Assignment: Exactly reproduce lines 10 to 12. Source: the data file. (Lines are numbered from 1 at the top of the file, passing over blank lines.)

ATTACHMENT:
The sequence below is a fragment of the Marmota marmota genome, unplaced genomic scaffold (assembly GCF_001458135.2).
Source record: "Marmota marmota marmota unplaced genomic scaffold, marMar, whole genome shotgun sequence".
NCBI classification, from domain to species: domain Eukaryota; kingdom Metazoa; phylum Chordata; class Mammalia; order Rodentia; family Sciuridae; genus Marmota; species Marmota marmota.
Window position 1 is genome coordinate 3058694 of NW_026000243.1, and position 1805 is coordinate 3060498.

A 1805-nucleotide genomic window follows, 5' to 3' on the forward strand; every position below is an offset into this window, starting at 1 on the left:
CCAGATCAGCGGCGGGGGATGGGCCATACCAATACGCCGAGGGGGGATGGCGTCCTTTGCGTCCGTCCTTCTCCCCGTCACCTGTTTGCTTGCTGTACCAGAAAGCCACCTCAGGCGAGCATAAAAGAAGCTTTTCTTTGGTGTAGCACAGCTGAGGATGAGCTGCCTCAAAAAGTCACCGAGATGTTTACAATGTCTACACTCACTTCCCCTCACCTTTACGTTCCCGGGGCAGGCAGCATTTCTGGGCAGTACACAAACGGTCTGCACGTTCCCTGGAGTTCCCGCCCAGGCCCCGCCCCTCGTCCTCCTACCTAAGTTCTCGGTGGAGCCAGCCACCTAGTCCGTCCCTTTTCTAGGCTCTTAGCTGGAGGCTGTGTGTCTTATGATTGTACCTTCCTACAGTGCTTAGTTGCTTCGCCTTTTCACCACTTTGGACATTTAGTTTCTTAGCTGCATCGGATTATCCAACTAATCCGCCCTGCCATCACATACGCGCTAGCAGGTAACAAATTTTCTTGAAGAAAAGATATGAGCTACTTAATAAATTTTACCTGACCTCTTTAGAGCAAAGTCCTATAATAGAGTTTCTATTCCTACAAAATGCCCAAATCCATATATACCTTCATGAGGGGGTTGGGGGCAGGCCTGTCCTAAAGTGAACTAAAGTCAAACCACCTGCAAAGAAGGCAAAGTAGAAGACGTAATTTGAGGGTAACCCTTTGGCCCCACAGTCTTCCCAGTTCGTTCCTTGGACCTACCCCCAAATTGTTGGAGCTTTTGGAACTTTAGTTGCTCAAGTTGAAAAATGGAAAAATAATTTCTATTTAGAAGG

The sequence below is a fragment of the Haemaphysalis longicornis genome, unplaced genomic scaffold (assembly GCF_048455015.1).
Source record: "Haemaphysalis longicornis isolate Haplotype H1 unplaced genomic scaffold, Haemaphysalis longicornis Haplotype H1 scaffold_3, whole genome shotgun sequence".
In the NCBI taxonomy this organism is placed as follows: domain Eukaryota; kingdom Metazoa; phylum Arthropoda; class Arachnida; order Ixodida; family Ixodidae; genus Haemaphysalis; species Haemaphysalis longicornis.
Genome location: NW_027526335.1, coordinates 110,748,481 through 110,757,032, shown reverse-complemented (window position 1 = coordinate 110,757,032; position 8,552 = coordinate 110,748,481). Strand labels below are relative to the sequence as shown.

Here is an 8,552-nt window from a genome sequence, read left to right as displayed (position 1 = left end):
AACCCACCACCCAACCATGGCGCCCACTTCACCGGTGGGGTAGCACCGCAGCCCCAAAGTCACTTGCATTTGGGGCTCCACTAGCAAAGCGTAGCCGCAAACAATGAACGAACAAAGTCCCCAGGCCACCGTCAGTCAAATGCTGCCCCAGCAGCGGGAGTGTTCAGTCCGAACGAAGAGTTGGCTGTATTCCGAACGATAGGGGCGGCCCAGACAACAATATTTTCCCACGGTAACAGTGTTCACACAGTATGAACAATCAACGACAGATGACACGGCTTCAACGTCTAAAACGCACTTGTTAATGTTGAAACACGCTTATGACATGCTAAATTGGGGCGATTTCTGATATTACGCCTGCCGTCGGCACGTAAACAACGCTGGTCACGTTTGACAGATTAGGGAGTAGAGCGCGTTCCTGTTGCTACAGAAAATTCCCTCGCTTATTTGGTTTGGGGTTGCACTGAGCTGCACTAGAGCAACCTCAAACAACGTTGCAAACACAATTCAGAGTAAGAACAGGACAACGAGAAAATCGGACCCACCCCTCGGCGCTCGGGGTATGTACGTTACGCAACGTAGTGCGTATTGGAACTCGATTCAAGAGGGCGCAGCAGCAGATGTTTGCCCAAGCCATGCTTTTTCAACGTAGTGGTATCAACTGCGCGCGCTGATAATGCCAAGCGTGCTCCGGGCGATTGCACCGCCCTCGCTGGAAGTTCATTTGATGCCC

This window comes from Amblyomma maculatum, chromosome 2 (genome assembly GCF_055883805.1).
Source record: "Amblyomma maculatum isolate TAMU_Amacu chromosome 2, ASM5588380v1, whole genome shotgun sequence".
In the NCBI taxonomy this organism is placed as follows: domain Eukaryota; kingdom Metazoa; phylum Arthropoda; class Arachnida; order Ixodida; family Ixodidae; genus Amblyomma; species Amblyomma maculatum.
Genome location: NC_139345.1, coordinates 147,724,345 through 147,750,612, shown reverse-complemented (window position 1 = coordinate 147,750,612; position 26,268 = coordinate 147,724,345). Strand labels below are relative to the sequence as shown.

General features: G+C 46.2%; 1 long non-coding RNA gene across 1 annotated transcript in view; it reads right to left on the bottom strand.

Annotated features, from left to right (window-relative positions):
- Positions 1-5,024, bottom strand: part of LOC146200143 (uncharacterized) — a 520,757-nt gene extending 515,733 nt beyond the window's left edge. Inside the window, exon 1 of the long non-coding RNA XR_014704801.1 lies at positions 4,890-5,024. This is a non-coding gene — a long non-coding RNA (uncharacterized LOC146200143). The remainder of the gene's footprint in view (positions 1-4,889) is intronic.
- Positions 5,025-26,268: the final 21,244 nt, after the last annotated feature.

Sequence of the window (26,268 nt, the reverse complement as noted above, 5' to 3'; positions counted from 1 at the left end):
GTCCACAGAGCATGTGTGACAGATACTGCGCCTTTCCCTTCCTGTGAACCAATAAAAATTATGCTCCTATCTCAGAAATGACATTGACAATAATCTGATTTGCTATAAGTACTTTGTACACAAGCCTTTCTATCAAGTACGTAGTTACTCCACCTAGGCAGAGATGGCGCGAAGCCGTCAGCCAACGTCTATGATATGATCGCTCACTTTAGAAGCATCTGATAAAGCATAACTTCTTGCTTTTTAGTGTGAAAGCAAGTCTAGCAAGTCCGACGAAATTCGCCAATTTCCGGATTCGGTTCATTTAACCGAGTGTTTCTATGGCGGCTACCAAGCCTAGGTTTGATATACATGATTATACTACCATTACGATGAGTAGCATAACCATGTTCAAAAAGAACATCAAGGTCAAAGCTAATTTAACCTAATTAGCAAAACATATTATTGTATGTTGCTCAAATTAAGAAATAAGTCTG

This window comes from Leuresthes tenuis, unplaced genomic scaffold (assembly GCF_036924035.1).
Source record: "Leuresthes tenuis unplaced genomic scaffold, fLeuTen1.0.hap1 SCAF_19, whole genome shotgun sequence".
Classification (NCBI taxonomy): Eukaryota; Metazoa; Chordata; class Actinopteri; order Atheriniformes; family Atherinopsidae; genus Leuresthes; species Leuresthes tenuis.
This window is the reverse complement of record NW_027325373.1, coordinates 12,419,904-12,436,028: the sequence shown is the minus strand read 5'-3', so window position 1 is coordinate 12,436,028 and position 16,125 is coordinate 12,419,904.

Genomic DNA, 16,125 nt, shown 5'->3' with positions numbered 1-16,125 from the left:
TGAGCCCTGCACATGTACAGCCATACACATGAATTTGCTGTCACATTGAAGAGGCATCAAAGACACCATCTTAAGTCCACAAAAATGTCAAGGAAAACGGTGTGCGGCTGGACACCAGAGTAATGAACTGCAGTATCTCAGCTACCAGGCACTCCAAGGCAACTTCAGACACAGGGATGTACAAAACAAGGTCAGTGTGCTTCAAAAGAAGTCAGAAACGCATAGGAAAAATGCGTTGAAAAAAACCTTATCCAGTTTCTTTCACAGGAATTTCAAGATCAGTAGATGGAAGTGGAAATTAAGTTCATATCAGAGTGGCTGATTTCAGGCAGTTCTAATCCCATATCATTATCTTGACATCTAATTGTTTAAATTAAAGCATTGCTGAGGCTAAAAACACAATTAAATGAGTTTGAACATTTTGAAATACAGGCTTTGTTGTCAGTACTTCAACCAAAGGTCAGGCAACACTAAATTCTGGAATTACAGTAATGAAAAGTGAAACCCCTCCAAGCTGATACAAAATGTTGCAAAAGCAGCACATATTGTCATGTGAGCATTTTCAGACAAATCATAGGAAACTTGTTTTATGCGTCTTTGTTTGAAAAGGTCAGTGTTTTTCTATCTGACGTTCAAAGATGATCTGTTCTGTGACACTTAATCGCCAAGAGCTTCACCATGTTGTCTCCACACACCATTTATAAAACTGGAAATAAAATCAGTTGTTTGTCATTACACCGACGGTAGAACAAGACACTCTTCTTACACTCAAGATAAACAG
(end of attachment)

Genome location: NW_027526335.1, coordinates 110,748,481 through 110,757,032, shown reverse-complemented (window position 1 = coordinate 110,757,032; position 8,552 = coordinate 110,748,481). Strand labels below are relative to the sequence as shown.

Here is an 8,552-nt window from a genome sequence, read left to right as displayed (position 1 = left end):
AACCCACCACCCAACCATGGCGCCCACTTCACCGGTGGGGTAGCACCGCAGCCCCAAAGTCACTTGCATTTGGGGCTCCACTAGCAAAGCGTAGCCGCAAACAATGAACGAACAAAGTCCCCAGGCCACCGTCAGTCAAATGCTGCCCCAGCAGCGGGAGTGTTCAGTCCGAACGAAGAGTTGGCTGTATTCCGAACGATAGGGGCGGCCCAGACAACAATATTTTCCCACGGTAACAGTGTTCACACAGTATGAACAATCAACGACAGATGACACGGCTTCAACGTCTAAAACGCACTTGTTAATGTTGAAACACGCTTATGACATGCTAAATTGGGGCGATTTCTGATATTACGCCTGCCGTCGGCACGTAAACAACGCTGGTCACGTTTGACAGATTAGGGAGTAGAGCGCGTTCCTGTTGCTACAGAAAATTCCCTCGCTTATTTGGTTTGGGGTTGCACTGAGCTGCACTAGAGCAACCTCAAACAACGTTGCAAACACAATTCAGAGTAAGAACAGGACAACGAGAAAATCGGACCCACCCCTCGGCGCTCGGGGTATGTACGTTACGCAACGTAGTGCGTATTGGAACTCGATTCAAGAGGGCGCAGCAGCAGATGTTTGCCCAAGCCATGCTTTTTCAACGTAGTGGTATCAACTGCGCGCGCTGATAATGCCAAGCGTGCTCCGGGCGATTGCACCGCCCTCGCTGGAAGTTCATTTGATGCCC